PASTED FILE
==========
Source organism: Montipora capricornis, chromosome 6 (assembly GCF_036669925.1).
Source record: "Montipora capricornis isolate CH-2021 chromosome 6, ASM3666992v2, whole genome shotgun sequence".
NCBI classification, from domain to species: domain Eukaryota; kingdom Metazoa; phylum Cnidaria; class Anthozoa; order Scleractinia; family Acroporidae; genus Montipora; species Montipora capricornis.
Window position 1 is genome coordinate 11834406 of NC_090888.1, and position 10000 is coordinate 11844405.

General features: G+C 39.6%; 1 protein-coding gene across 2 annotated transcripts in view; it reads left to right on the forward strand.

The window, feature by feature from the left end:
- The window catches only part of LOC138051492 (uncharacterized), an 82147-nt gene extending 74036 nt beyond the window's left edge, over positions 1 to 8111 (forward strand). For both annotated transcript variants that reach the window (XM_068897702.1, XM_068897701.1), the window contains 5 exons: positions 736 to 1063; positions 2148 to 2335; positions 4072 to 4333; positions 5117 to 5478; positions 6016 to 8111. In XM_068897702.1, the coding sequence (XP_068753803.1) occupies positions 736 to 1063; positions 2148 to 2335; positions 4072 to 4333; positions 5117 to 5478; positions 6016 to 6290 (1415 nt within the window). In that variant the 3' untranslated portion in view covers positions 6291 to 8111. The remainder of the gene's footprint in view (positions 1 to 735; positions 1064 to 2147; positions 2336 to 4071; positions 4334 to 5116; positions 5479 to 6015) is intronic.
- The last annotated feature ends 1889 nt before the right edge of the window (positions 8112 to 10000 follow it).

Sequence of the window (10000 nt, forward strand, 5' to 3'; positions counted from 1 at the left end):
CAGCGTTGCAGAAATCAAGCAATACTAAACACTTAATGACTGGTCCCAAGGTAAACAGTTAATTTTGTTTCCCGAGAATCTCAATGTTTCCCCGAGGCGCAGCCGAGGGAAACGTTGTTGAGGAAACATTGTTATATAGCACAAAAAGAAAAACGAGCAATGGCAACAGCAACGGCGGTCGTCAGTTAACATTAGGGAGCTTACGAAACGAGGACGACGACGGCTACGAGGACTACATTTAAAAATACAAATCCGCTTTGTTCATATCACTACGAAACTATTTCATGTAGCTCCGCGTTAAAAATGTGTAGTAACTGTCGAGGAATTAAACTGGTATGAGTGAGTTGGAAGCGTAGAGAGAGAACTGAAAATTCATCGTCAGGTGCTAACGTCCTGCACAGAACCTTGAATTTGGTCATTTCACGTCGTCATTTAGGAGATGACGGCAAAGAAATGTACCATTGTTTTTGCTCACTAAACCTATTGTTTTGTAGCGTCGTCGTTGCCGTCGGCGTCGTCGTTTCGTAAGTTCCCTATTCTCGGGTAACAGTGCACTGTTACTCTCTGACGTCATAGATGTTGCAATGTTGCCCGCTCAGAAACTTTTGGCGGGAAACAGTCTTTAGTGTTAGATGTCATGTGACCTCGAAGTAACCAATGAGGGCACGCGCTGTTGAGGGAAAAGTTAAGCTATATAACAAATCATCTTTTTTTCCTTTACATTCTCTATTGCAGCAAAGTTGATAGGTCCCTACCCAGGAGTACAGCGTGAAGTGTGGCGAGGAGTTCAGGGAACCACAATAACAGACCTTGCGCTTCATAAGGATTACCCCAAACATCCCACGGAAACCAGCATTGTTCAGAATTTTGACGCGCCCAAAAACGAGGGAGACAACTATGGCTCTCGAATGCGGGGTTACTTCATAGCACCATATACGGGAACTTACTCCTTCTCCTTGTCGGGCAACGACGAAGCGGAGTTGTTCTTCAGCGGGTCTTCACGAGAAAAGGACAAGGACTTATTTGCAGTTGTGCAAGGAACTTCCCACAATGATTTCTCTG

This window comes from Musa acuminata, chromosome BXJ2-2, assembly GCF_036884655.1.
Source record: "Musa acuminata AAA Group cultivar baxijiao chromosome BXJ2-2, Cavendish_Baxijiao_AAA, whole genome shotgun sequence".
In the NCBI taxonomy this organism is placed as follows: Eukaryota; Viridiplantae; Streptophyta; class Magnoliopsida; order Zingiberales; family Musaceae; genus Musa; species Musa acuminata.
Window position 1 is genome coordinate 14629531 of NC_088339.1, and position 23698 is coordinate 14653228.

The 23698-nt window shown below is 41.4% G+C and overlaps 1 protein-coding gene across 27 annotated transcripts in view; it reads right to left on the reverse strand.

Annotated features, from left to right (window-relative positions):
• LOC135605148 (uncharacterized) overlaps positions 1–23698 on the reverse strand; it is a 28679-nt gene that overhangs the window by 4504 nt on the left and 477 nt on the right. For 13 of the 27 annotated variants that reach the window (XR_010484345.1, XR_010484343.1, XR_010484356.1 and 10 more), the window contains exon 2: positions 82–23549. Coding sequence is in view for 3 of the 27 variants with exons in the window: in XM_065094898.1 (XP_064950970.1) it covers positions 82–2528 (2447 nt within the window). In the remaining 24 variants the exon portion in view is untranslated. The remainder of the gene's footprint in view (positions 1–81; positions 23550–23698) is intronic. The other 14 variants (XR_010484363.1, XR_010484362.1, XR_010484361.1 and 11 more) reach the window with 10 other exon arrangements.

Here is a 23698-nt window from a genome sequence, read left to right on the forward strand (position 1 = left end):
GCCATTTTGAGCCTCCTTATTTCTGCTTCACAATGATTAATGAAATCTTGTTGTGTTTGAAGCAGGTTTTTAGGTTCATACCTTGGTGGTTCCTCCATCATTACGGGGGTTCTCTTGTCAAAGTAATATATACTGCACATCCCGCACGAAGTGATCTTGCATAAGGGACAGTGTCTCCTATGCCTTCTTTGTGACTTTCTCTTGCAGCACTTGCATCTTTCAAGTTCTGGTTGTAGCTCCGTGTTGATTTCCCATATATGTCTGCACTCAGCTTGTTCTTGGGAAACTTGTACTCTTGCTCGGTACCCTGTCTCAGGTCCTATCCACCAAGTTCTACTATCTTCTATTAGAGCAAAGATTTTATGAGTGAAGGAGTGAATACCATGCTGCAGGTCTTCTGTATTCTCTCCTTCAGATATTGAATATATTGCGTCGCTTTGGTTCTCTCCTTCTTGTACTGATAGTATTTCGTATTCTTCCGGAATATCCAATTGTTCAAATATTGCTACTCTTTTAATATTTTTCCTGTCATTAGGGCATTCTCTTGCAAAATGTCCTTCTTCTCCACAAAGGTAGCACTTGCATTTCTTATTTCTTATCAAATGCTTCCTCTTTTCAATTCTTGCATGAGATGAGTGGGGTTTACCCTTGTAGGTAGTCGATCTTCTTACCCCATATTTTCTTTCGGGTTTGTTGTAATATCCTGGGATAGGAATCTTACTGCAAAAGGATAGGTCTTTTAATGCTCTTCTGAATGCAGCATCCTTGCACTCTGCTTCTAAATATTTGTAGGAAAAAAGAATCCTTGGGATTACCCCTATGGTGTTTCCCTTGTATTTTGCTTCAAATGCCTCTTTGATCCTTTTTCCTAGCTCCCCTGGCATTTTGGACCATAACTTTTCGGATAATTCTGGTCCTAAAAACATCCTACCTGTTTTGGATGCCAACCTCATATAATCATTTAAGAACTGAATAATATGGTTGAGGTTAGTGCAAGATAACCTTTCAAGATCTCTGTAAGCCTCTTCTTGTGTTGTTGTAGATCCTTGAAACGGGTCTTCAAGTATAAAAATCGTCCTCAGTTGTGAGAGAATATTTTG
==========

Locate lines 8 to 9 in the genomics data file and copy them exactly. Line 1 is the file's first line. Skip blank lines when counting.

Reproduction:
- The last annotated feature ends 1889 nt before the right edge of the window (positions 8112 to 10000 follow it).

Sequence of the window (10000 nt, forward strand, 5' to 3'; positions counted from 1 at the left end):